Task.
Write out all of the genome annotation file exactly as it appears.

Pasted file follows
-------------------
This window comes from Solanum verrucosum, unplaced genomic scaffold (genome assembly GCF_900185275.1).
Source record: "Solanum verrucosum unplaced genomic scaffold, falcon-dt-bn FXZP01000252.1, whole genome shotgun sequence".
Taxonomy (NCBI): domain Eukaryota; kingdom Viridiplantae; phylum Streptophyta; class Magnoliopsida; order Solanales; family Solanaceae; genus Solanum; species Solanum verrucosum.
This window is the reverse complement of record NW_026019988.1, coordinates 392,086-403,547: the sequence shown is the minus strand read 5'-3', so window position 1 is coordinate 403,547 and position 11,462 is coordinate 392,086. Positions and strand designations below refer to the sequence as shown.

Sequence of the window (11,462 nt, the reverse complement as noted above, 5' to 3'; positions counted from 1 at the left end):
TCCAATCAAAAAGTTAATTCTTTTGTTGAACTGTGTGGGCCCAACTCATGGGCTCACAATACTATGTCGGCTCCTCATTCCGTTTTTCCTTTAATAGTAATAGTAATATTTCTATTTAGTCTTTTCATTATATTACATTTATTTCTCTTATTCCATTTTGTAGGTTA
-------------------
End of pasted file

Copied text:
This window comes from Solanum verrucosum, unplaced genomic scaffold (genome assembly GCF_900185275.1).
Source record: "Solanum verrucosum unplaced genomic scaffold, falcon-dt-bn FXZP01000252.1, whole genome shotgun sequence".
Taxonomy (NCBI): domain Eukaryota; kingdom Viridiplantae; phylum Streptophyta; class Magnoliopsida; order Solanales; family Solanaceae; genus Solanum; species Solanum verrucosum.
This window is the reverse complement of record NW_026019988.1, coordinates 392,086-403,547: the sequence shown is the minus strand read 5'-3', so window position 1 is coordinate 403,547 and position 11,462 is coordinate 392,086. Positions and strand designations below refer to the sequence as shown.

Sequence of the window (11,462 nt, the reverse complement as noted above, 5' to 3'; positions counted from 1 at the left end):
TCCAATCAAAAAGTTAATTCTTTTGTTGAACTGTGTGGGCCCAACTCATGGGCTCACAATACTATGTCGGCTCCTCATTCCGTTTTTCCTTTAATAGTAATAGTAATATTTCTATTTAGTCTTTTCATTATATTACATTTATTTCTCTTATTCCATTTTGTAGGTTA